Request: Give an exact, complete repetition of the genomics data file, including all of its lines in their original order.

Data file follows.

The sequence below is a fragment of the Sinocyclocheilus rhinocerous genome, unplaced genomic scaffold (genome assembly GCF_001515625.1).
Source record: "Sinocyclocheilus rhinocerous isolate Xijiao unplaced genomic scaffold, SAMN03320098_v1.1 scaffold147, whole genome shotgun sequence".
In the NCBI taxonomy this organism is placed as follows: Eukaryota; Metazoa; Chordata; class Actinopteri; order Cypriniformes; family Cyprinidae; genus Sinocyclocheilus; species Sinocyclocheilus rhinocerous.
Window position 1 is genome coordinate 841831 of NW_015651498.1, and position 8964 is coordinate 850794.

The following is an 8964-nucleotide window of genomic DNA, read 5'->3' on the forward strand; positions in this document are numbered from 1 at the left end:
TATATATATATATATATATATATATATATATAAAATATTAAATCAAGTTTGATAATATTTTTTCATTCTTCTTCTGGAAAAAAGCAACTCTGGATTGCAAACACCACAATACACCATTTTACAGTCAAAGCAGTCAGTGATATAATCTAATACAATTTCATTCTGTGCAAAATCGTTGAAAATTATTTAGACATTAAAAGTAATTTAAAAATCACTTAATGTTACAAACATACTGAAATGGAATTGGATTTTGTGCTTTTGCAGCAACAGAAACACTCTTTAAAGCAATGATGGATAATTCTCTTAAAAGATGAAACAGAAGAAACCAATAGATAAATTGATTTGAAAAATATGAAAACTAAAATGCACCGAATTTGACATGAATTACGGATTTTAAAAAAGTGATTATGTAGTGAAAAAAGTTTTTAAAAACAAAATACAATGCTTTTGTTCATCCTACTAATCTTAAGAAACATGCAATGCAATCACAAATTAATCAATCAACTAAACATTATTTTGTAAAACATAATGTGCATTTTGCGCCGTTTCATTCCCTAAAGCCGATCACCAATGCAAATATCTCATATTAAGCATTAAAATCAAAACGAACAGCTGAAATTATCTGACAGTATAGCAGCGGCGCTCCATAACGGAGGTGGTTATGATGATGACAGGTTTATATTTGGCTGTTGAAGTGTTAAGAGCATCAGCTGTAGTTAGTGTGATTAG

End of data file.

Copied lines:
The sequence below is a fragment of the Sinocyclocheilus rhinocerous genome, unplaced genomic scaffold (genome assembly GCF_001515625.1).
Source record: "Sinocyclocheilus rhinocerous isolate Xijiao unplaced genomic scaffold, SAMN03320098_v1.1 scaffold147, whole genome shotgun sequence".
In the NCBI taxonomy this organism is placed as follows: Eukaryota; Metazoa; Chordata; class Actinopteri; order Cypriniformes; family Cyprinidae; genus Sinocyclocheilus; species Sinocyclocheilus rhinocerous.
Window position 1 is genome coordinate 841831 of NW_015651498.1, and position 8964 is coordinate 850794.

The following is an 8964-nucleotide window of genomic DNA, read 5'->3' on the forward strand; positions in this document are numbered from 1 at the left end:
TATATATATATATATATATATATATATATATAAAATATTAAATCAAGTTTGATAATATTTTTTCATTCTTCTTCTGGAAAAAAGCAACTCTGGATTGCAAACACCACAATACACCATTTTACAGTCAAAGCAGTCAGTGATATAATCTAATACAATTTCATTCTGTGCAAAATCGTTGAAAATTATTTAGACATTAAAAGTAATTTAAAAATCACTTAATGTTACAAACATACTGAAATGGAATTGGATTTTGTGCTTTTGCAGCAACAGAAACACTCTTTAAAGCAATGATGGATAATTCTCTTAAAAGATGAAACAGAAGAAACCAATAGATAAATTGATTTGAAAAATATGAAAACTAAAATGCACCGAATTTGACATGAATTACGGATTTTAAAAAAGTGATTATGTAGTGAAAAAAGTTTTTAAAAACAAAATACAATGCTTTTGTTCATCCTACTAATCTTAAGAAACATGCAATGCAATCACAAATTAATCAATCAACTAAACATTATTTTGTAAAACATAATGTGCATTTTGCGCCGTTTCATTCCCTAAAGCCGATCACCAATGCAAATATCTCATATTAAGCATTAAAATCAAAACGAACAGCTGAAATTATCTGACAGTATAGCAGCGGCGCTCCATAACGGAGGTGGTTATGATGATGACAGGTTTATATTTGGCTGTTGAAGTGTTAAGAGCATCAGCTGTAGTTAGTGTGATTAG